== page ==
My primary interest is understanding the mechanics of locomotion in birds. In particular the functional morphology of the limb muscles and its implication with wing propelled locomotion(aerial and underwater flight), and recently, I expanded to walking and running as part of my postdoctoral research in the Dynamic Locomotion Group of the MPI-IS.
I obtained my PhD in Organismal Biology at the University of Manchester on January 2020, studying the biomechanics of the avian wing during locomotion. My doctoral research investigated the form and function relationship of the wing muscles and its implication with aerial and underwater flight. I employed a multimodal approach that combines traditional gross dissection and 3D imaging techniques, including micro-CT and video-based 3D photogrammetry. I obtained my undergraduate degree in Biology from the Universidad Nacional Autónoma de Mexico (UNAM) in 2014, where I joined the Birds Division of the MZFC as a student research assistant. During my time at the MZFC, I investigated the wing shape of migratory and non-migratory populations of the streak-backed oriole for my dissertation and assisted with fieldwork and handling the museum collections.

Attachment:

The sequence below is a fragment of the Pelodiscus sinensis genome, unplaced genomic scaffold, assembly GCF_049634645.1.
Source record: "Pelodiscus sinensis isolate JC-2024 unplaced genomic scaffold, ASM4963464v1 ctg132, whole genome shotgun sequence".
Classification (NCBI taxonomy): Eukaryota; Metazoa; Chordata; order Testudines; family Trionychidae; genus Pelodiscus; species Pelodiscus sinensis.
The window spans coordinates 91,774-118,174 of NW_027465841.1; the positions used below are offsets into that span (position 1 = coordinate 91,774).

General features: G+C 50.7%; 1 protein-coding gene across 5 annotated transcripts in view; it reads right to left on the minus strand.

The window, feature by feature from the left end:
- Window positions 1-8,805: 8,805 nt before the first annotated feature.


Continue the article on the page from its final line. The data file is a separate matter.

Our goal is to understand the principles of Perception, Action and Learning in autonomous systems that successfully interact with complex environments and to use this understanding to design future systems